By Daisy Silos
Trading in his sleigh for an SUV, Santa Claus rolled into the Frontiers of Flight Museum in style during the annual Santa Day celebration on Sunday, Dec. 17.
Families were treated to a space themed holiday celebration that included snacks, arts and crafts, and of course, pictures with Santa Claus in front of the Frontier Flyer aircraft.
“Santa Day is our way to invite our community out to celebrate the holidays with everybody,” Cheyanne Suffka, public program manager for Frontiers of Flight Museum, said. “Every year is different, and we put our own spin on classic holiday activities.”
This is the second time Amy Cleveland and her family attend Santa Day at the museum. Cleveland and her daughter Macy enjoyed Santa Day last year so much, they bought memberships to the museum.
“It’s exciting to see Santa in a different environment besides the mall,” Cleveland said. “He flew in last year and came in a Cadillac this year. It’s just something different and we love the museum.”
Some of the activities this year featured making a space snow globe, where children learned about the solar system. Youngsters could also create a reindeer flyer while exploring aerodynamics in a fun and crafty way.
“One of the things I like about this event is they have different activities and things to do than last year,” Cleveland said. “Last year, they made a sun ornament.”
One of the main attractions at the museum was the 30 minute planetary show on the Space Portal Odyssey Capsule (S.P.O.C.).
“The show is a custom show just for Santa Day,” Suffka said. “We won’t be showing it any other time. It relates to the theme and event.”
Audiences sat inside S.P.O.C. and traveled to where Santa lives and beyond.
“For Santa Day, we looked at the North Pole, but not just Earth’s North Pole, we actually went around the solar system looking at the poles of different planets as well,” S.P.O.C. educator Ian Grey said. “Being in a planetarium, we can actually speed up time. We can show how the systems change and evolve over time and visualize the universe in a way you can’t really do in any other format.”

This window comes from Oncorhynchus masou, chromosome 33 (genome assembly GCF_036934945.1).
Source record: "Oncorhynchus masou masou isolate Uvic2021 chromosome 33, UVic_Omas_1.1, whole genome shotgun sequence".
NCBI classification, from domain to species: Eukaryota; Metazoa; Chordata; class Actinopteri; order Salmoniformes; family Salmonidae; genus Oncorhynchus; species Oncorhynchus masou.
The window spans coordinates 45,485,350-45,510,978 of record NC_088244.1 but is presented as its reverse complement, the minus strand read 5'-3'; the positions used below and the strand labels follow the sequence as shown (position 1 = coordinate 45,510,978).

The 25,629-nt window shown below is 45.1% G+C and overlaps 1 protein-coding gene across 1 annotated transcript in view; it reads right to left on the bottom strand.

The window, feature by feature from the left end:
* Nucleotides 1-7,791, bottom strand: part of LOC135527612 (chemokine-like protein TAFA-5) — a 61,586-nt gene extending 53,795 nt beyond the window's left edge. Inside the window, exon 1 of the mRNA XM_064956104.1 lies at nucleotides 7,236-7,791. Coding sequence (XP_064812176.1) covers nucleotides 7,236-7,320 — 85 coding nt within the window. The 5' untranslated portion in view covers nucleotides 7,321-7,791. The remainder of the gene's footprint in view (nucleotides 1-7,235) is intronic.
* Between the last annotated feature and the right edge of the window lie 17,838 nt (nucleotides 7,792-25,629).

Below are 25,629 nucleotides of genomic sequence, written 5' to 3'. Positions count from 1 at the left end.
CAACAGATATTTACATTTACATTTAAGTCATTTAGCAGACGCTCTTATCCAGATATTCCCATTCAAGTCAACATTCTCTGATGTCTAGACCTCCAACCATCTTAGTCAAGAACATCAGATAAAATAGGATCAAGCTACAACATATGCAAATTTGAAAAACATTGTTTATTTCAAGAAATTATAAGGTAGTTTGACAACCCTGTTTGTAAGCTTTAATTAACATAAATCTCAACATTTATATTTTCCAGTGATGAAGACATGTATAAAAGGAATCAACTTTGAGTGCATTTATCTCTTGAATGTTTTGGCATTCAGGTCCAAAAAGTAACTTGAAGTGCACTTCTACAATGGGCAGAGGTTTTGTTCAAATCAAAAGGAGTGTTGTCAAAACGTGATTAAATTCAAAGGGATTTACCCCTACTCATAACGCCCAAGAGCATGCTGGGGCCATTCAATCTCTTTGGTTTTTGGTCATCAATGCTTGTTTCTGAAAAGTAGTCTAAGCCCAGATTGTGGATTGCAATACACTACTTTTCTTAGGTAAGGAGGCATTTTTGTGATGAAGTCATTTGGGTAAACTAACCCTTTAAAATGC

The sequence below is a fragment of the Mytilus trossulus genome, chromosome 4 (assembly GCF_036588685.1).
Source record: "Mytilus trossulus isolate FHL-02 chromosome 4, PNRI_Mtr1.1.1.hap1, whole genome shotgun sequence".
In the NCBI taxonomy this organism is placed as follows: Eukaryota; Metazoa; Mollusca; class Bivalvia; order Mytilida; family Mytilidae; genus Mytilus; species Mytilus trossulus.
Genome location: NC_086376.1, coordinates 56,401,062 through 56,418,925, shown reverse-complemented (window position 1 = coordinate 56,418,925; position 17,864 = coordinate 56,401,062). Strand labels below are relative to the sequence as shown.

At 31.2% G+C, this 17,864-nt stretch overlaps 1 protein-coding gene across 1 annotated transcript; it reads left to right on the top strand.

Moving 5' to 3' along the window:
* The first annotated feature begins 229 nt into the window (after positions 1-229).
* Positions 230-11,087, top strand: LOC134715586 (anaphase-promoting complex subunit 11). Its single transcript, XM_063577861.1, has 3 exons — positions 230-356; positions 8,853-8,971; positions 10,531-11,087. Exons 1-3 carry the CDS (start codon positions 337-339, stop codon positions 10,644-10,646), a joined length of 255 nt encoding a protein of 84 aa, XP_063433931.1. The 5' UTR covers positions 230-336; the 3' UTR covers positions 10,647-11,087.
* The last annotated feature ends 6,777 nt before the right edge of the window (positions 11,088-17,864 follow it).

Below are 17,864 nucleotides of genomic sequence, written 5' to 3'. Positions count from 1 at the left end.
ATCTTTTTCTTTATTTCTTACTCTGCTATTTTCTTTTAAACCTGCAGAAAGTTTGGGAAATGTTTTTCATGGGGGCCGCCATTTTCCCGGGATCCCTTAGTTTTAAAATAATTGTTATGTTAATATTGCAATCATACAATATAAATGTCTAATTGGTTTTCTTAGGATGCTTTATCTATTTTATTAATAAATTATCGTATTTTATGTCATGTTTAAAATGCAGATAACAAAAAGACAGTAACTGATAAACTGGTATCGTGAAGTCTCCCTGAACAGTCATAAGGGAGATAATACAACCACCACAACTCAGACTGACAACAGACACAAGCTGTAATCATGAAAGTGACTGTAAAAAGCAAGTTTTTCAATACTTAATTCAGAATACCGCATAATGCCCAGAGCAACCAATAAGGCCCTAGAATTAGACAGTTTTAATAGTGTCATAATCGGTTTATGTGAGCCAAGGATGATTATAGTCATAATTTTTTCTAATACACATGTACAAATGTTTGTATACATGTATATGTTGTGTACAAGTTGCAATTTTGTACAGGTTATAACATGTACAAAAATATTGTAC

The show began exploring Earth’s North Pole in real time, and then traveled years ahead to reach the North Poles of different planets such as Mars, Jupiter, Saturn and Uranus.
“For this program we decided on going to Mars and seeing its North Pole to see the carbon dioxide poles ice sheets. We also looked at Jupiter and Saturn, and we’ve been ending the shows looking at Uranus and how it’s tilted on its side, so its pole is facing the sun half the year,” Grey said. “A planetarium is unlike any other when it comes to experiencing astronomy. You can learn and visualize the content in other methods, but the planetarium offers an immersive environment where you can actually see how things interact. I am glad we could incorporate the planetarium into this special event, because this is something not generally available to the public in Dallas anymore. This is one of the few public planetariums available, and we try to have it for special events like this.”